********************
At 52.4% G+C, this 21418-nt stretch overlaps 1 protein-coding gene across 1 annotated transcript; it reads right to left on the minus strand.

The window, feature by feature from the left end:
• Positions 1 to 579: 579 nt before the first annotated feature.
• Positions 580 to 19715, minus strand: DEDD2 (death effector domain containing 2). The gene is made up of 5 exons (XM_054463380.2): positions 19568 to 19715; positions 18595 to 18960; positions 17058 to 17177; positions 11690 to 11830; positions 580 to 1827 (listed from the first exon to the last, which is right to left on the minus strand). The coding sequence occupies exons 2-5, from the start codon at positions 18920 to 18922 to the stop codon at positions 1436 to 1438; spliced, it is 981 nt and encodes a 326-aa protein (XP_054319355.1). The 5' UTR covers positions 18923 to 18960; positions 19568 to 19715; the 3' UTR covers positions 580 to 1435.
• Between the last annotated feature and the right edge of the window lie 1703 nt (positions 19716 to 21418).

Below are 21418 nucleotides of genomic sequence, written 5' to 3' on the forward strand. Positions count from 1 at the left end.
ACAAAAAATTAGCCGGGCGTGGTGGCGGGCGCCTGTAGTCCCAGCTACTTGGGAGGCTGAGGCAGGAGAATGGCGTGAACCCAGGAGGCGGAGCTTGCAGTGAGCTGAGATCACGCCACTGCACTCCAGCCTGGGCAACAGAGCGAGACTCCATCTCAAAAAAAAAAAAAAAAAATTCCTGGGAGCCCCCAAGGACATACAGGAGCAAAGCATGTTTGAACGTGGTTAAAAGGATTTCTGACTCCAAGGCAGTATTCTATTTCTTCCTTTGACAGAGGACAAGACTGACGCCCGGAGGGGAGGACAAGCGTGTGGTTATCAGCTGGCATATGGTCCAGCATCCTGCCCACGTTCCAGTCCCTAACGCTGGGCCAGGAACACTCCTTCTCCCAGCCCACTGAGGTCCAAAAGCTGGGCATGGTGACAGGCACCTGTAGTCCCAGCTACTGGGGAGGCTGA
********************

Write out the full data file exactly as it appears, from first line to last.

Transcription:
At 52.4% G+C, this 21418-nt stretch overlaps 1 protein-coding gene across 1 annotated transcript; it reads right to left on the minus strand.

The window, feature by feature from the left end:
• Positions 1 to 579: 579 nt before the first annotated feature.
• Positions 580 to 19715, minus strand: DEDD2 (death effector domain containing 2). The gene is made up of 5 exons (XM_054463380.2): positions 19568 to 19715; positions 18595 to 18960; positions 17058 to 17177; positions 11690 to 11830; positions 580 to 1827 (listed from the first exon to the last, which is right to left on the minus strand). The coding sequence occupies exons 2-5, from the start codon at positions 18920 to 18922 to the stop codon at positions 1436 to 1438; spliced, it is 981 nt and encodes a 326-aa protein (XP_054319355.1). The 5' UTR covers positions 18923 to 18960; positions 19568 to 19715; the 3' UTR covers positions 580 to 1435.
• Between the last annotated feature and the right edge of the window lie 1703 nt (positions 19716 to 21418).

Below are 21418 nucleotides of genomic sequence, written 5' to 3' on the forward strand. Positions count from 1 at the left end.
ACAAAAAATTAGCCGGGCGTGGTGGCGGGCGCCTGTAGTCCCAGCTACTTGGGAGGCTGAGGCAGGAGAATGGCGTGAACCCAGGAGGCGGAGCTTGCAGTGAGCTGAGATCACGCCACTGCACTCCAGCCTGGGCAACAGAGCGAGACTCCATCTCAAAAAAAAAAAAAAAAAATTCCTGGGAGCCCCCAAGGACATACAGGAGCAAAGCATGTTTGAACGTGGTTAAAAGGATTTCTGACTCCAAGGCAGTATTCTATTTCTTCCTTTGACAGAGGACAAGACTGACGCCCGGAGGGGAGGACAAGCGTGTGGTTATCAGCTGGCATATGGTCCAGCATCCTGCCCACGTTCCAGTCCCTAACGCTGGGCCAGGAACACTCCTTCTCCCAGCCCACTGAGGTCCAAAAGCTGGGCATGGTGACAGGCACCTGTAGTCCCAGCTACTGGGGAGGCTGA